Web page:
Jamaica Nice.
Zim Zim.
Dreadlocks Party.
Every Mockell Tell.
Iron Woman.


Just like his contemporaries Little John and Little Harry, Billy Boyo was still in his teens when he emerged in the early eighties. At that time a new era in Jamaican music had begun as roots reggae had become dancehall. Then one of the most prolific and influential producers in dancehall music was the late Henry "Junjo" Lawes. He more or less launched dancehall as a fully developed musical style and records on his "Arrival" and "Volcano" labels dominated the dancehall market for years.

With the powerful Roots Radics Band and the innovative young engineer Hopeton "Overton" Brown aka Scientist working on the majority of his releases, "Junjo" Lawes began voicing a dazzling array of talent including Michael Prophet, Barry Brown, Frankie Paul, Wailing Souls and Johnny Osbourne. Quick to spot new talent he also employed rather unknown names like for example a young boy who called himself Billy Boyo. In 1982 "Junjo" Lawes recorded this talented youthman deejay together with Little Harry for a two artist "clash" album entitled "DJ Clash Volume 2", released by Greensleeves Records. Billy Boyo also became part of Junjo's famous Volcano sound system and performed alongside Burro Banton, Little John, Toyan, Josey Wales, Lee Van Cleef, Yellowman and others.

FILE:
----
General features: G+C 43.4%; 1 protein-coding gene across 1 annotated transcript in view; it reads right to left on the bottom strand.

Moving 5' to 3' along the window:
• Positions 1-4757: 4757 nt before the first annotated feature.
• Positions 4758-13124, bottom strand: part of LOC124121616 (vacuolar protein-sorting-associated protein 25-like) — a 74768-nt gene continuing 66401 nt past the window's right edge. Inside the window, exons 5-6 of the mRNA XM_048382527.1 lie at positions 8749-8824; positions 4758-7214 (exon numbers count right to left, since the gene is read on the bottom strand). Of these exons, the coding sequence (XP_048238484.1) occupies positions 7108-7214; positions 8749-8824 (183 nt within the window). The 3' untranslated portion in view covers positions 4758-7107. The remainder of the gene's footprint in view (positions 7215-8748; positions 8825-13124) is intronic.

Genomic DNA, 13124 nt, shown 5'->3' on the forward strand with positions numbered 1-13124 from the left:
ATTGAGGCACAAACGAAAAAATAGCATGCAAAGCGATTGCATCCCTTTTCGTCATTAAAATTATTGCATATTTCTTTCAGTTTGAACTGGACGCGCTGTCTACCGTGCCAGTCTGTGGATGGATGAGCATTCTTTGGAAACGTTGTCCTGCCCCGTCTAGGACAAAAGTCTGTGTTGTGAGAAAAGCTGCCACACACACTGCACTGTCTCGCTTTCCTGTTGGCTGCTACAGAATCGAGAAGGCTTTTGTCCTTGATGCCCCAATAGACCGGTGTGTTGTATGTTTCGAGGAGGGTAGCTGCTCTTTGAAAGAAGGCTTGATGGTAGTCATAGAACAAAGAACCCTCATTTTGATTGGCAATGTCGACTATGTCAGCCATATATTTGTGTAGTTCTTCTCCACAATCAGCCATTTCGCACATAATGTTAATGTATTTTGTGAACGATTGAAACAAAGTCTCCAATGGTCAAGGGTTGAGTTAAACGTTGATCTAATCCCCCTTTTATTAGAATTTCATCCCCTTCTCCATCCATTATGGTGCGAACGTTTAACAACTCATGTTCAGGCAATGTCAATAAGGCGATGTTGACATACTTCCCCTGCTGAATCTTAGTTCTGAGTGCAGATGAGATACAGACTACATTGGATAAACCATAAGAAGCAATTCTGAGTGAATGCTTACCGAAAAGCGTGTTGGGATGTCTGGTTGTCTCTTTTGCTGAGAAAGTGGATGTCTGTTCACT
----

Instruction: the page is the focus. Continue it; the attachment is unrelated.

In 1983 Billy Boyo (together with Little John and Ranking Toyan) went to London where he linked up with producer Silver Kamel. The latter took him into the studio and recorded tracks for Boyo's second album. Due to various reasons the project got put on hold and it took almost twenty years before the album, "Zim Zim", was unleashed. Silver Kamel recalls... "What I liked most about Billy Boyo was his easy style and infectious ear-to-ear grin that would break out just about anytime. In the studio he was all-pro. He knew how to work the mike, what he wanted as a sound, and was prepared to experiment. Ridin riddim and stabbin toasts at the drum and bass... all the sessions were fast and fun-packed."

All in all Billy Boyo wasn't a prolific recording artist as he did not record much before or after the tracks for the aforementioned two albums. His musical career was short-lived and little was heard of Billy Boyo since the second half of the eighties. Although many rumors state that he had been shot, he actually died of a brain tumour in 2000.

Photo & parts of the text courtesy of Silver Kamel.


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